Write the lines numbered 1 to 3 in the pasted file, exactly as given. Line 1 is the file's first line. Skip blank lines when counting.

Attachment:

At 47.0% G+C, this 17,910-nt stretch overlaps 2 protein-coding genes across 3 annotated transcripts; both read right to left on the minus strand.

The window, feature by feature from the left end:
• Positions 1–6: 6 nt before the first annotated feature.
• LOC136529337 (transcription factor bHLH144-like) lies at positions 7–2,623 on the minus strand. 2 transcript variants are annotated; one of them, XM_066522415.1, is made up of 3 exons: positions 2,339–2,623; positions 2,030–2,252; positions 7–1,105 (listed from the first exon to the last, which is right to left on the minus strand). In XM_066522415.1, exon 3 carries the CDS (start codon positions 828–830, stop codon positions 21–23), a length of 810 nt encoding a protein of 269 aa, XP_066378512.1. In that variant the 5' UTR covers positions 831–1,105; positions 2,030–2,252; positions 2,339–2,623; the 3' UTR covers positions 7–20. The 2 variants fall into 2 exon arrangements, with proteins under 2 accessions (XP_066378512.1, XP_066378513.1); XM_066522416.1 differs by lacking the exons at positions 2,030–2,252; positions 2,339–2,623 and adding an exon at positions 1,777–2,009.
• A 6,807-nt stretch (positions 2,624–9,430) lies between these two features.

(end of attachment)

At 47.0% G+C, this 17,910-nt stretch overlaps 2 protein-coding genes across 3 annotated transcripts; both read right to left on the minus strand.

The window, feature by feature from the left end:
• Positions 1–6: 6 nt before the first annotated feature.